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Subchronic-intermittent caffeine amplifies the motor effects of amphetamine in rats

Simola, N., Tronci, E., Pinna, A., Morelli, M.
Amino acids 2006 v.31 no.4 pp. 359-363
agonists, amphetamine, caffeine, dopamine, rats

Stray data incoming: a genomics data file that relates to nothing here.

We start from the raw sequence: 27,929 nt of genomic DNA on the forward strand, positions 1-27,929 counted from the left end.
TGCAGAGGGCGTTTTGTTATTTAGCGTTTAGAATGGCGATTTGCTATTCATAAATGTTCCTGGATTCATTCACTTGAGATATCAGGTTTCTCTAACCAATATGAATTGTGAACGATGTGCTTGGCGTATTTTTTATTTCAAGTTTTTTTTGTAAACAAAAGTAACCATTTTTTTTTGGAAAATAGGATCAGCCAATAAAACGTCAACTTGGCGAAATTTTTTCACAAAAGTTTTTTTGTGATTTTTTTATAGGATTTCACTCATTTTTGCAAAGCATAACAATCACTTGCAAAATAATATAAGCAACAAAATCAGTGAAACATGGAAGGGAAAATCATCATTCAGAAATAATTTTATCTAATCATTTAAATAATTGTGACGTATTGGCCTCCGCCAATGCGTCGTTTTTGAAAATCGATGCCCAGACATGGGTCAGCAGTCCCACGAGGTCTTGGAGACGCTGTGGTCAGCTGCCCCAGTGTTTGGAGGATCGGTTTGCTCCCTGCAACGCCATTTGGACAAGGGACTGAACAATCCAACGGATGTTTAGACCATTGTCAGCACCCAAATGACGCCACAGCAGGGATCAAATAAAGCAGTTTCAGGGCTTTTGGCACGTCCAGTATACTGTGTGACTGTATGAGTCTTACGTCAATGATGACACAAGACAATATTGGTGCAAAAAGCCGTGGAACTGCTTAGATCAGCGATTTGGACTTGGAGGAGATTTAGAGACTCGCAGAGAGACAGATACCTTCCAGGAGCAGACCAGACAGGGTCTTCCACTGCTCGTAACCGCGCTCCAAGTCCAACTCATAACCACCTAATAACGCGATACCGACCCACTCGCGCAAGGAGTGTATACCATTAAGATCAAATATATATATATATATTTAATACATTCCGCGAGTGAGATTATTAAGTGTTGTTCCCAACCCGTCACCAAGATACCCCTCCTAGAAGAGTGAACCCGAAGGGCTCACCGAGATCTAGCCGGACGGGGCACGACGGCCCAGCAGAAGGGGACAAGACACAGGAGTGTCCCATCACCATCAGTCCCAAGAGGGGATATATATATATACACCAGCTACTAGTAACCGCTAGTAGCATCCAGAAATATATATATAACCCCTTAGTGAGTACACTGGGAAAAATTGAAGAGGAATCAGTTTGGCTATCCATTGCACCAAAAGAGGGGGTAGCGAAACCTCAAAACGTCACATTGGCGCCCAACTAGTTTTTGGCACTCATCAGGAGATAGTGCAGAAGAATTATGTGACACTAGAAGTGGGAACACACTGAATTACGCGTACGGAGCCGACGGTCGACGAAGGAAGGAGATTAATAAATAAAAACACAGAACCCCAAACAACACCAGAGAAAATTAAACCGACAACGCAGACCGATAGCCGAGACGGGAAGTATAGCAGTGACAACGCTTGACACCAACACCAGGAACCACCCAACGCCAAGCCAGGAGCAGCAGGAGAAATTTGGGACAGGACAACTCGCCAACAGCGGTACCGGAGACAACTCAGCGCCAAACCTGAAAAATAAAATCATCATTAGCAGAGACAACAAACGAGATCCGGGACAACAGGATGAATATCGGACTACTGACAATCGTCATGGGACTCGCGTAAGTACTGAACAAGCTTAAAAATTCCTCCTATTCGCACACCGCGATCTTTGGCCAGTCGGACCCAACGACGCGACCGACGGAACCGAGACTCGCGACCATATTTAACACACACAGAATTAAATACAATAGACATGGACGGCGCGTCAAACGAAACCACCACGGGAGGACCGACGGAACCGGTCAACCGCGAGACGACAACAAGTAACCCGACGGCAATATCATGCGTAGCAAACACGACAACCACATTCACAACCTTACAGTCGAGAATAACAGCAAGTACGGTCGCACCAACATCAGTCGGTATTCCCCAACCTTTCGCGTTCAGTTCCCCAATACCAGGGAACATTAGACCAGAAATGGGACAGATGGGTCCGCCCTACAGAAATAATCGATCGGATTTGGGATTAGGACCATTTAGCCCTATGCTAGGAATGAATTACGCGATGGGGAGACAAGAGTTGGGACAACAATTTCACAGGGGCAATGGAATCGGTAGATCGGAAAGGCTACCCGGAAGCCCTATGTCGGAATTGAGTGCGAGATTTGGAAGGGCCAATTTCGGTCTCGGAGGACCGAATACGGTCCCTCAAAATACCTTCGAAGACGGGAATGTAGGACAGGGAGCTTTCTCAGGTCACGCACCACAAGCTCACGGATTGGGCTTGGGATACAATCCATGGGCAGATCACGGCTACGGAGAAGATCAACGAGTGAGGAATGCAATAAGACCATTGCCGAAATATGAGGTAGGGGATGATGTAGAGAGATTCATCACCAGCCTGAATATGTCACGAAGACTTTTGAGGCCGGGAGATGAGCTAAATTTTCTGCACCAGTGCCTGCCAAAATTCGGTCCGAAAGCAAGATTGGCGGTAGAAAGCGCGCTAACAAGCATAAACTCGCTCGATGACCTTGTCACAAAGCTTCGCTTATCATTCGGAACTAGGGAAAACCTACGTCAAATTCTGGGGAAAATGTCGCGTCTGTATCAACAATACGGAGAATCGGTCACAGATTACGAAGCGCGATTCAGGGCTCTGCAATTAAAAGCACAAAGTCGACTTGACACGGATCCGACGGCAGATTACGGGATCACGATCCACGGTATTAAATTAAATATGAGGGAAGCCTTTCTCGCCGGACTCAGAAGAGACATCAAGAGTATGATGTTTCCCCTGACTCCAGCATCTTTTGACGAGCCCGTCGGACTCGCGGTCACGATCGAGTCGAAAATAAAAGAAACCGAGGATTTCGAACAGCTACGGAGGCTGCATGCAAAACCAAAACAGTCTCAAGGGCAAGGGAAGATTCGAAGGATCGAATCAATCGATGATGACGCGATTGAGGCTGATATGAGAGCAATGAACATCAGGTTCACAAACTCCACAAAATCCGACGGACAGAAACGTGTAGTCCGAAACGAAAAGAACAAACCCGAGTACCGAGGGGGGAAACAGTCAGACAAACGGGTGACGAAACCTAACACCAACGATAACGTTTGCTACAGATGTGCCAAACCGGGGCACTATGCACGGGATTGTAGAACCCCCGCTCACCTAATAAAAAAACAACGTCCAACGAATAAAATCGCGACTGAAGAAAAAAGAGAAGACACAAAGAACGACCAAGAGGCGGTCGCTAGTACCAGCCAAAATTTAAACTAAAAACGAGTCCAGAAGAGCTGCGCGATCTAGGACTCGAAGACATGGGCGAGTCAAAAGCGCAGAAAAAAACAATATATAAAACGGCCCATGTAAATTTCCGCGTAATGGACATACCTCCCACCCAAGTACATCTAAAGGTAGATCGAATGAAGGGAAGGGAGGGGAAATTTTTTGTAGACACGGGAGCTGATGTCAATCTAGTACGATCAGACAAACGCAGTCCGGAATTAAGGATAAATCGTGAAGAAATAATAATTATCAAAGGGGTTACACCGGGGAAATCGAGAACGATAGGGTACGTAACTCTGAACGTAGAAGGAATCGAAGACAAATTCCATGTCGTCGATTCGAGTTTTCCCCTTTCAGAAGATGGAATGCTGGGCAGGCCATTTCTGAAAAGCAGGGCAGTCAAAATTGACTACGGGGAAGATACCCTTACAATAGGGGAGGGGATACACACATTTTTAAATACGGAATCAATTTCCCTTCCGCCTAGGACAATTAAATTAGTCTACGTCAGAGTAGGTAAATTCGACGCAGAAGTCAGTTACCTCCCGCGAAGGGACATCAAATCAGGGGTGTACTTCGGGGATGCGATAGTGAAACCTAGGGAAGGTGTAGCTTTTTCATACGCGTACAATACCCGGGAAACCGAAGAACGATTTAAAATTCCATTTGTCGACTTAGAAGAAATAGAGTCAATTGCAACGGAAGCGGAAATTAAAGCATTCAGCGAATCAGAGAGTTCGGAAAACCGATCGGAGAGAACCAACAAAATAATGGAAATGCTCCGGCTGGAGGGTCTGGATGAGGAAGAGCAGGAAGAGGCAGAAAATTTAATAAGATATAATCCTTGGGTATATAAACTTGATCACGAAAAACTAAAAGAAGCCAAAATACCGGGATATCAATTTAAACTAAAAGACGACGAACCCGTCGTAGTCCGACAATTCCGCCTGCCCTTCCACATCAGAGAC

Caffeine, the most widely consumed psychostimulant drug, acutely stimulates motor behaviour and enhances dopamine agonists actions whilst chronically it induces tolerance to either caffeine- or dopamine agonist-induced motor activating effects. The present study examined whether subchronic caffeine administration (15 mg/kg, on alternate days for 14 days) induces enduring modifications in caffeine- and amphetamine-mediated motor activity. To this end, motor activation and rotational behaviour stimulated by either caffeine or D-amphetamine (0.5, 2 mg/kg), given 3 days after the last caffeine administration, were evaluated in neurologically intact and unilaterally 6-hydroxydopamine-lesioned rats respectively. Subchronic caffeine resulted in an increase in caffeine-induced motor and turning behaviour. Furthermore, caffeine pretreatment potentiated the motor effects of amphetamine in both intact and 6-hydroxydopamine-lesioned rats. These results suggest that subchronic caffeine treatment results in an enhancement of its motor stimulant effects, rather than in tolerance, and induces neuroadaptive facilitatory changes in dopamine transmission.